Night eating syndrome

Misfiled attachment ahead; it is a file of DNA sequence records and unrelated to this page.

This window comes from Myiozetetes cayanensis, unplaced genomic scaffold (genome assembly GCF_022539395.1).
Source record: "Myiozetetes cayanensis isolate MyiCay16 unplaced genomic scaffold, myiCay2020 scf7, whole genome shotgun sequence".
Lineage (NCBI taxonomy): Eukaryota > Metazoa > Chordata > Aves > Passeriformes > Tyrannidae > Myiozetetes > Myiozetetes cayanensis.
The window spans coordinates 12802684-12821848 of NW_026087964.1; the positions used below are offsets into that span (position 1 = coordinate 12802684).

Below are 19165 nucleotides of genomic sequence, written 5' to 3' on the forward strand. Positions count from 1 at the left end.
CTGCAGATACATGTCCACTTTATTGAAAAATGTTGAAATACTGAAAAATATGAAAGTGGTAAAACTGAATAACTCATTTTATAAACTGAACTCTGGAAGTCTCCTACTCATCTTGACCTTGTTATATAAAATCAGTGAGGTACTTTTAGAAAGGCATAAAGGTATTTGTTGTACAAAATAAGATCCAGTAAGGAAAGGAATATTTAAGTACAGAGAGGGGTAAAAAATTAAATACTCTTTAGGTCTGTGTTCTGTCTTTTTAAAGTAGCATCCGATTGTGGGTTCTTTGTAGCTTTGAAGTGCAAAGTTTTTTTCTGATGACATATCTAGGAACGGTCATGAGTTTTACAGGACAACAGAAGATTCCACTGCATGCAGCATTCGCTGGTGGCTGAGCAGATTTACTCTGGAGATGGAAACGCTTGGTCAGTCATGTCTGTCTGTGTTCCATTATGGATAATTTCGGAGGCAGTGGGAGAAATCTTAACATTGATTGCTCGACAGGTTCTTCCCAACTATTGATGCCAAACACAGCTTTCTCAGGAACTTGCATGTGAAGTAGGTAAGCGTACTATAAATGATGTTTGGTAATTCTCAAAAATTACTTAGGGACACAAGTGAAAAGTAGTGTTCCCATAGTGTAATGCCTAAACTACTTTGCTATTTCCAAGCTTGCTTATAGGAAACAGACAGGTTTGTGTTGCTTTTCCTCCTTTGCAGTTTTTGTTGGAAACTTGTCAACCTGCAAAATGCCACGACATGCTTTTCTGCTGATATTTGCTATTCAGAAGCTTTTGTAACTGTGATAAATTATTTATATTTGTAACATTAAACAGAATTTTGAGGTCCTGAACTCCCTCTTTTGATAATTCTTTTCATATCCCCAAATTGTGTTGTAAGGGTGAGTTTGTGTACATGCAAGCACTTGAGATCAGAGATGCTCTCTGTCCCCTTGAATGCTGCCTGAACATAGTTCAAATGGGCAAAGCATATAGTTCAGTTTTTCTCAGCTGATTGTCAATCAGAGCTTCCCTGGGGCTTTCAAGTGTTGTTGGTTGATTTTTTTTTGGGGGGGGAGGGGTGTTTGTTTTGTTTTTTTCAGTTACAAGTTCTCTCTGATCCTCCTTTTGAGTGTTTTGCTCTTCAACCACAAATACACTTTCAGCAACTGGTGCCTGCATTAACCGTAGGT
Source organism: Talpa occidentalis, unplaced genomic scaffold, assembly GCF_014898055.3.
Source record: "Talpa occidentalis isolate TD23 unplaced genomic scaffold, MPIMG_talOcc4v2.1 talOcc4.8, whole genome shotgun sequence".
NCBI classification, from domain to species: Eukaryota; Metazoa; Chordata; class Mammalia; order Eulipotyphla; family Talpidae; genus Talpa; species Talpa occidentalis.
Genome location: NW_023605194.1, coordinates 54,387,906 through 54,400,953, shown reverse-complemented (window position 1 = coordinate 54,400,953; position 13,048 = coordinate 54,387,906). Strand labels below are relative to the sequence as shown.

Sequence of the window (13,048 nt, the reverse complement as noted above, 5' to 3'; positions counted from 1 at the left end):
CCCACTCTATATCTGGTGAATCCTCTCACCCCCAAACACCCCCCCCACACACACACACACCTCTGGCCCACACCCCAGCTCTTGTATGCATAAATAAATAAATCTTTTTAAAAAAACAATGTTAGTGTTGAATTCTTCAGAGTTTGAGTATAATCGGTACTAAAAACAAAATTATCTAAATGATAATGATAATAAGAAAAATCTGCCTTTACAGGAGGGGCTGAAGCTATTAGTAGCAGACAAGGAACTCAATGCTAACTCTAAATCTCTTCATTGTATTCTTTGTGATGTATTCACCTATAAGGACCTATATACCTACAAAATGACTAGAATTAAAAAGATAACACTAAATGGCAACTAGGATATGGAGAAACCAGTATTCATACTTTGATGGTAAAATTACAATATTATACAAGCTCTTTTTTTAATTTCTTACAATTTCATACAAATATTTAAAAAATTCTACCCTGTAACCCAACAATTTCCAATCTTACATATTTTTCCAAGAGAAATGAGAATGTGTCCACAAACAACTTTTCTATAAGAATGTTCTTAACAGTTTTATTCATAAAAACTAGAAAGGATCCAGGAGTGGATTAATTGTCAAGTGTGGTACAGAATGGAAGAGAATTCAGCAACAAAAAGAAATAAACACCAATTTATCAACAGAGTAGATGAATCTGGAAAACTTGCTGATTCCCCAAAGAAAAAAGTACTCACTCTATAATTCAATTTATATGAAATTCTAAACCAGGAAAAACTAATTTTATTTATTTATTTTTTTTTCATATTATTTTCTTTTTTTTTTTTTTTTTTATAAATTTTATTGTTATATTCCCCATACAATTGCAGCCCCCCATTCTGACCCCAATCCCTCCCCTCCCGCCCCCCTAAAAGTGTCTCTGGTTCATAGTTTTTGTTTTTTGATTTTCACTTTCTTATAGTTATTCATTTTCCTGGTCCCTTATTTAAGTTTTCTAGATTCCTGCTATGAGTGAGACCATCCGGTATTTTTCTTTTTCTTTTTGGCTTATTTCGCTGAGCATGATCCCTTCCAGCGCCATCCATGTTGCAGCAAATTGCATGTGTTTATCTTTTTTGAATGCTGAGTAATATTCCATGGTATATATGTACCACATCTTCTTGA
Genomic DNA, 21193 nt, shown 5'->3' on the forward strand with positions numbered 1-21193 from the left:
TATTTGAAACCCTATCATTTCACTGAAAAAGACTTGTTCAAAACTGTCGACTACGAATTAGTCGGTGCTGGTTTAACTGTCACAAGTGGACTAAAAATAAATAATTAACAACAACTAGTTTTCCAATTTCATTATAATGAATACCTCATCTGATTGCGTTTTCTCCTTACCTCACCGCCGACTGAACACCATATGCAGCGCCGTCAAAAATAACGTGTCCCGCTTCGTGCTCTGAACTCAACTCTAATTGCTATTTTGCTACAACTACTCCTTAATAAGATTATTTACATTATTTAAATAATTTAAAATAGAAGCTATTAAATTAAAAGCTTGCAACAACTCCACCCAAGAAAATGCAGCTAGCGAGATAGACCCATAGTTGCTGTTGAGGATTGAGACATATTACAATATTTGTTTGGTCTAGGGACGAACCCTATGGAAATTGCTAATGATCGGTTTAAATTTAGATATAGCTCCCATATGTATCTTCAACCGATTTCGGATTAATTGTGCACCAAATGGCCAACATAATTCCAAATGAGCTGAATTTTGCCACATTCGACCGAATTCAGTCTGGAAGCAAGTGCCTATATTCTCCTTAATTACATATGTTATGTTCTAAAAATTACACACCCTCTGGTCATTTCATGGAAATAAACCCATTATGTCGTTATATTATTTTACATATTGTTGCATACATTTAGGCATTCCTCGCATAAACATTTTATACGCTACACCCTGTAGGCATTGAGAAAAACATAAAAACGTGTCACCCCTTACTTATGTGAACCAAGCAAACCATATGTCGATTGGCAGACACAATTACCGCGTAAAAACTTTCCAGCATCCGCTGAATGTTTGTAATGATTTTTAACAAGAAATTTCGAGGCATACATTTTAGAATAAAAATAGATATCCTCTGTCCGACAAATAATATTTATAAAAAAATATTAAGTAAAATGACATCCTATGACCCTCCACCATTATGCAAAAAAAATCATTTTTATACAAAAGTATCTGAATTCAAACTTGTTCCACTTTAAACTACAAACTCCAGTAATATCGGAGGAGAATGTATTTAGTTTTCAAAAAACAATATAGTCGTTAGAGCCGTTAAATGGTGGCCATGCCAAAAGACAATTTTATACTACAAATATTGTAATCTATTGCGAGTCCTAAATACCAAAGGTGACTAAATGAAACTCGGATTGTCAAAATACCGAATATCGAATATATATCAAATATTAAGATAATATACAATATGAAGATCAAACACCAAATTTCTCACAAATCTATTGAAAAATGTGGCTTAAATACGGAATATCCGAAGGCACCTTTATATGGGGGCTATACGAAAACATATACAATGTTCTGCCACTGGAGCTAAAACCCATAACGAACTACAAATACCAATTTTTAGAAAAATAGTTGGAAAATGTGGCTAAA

Night eating syndrome is diagnosed when patients struggle to fall asleep or return to sleep without eating. This is different than “sleep eating” which is under the “parasomnia” umbrella and means that the patient is asleep while eating. During night eating, patients are awake and making a conscious choice to eat. This can occur in patients who are struggling with difficulty falling asleep or returning to sleep and using food for comfort or support. While many might think of babies first, as an example of this problem (i.e., they are quite dependent on feeds for sleep), in clinic, we also see older kids and adults with this problem as well. Those who do not consume enough daytime calories (e.g., kids with Attention Deficit Hyperactivity Disorder - ADHD on a stimulant with suppressed daytime appetite; or those on a diet), can be at risk for night eating syndrome. Likewise, when night eating is occurring, daytime appetite is not as high, less calories are then consumed and nighttime events are perpetuated. When working with these patients, we often start with recommending three scheduled meals and ensuring adequate daytime caloric intake and then work on the underlying difficulty with falling asleep or returning to sleep using evidence-based behavioral interventions.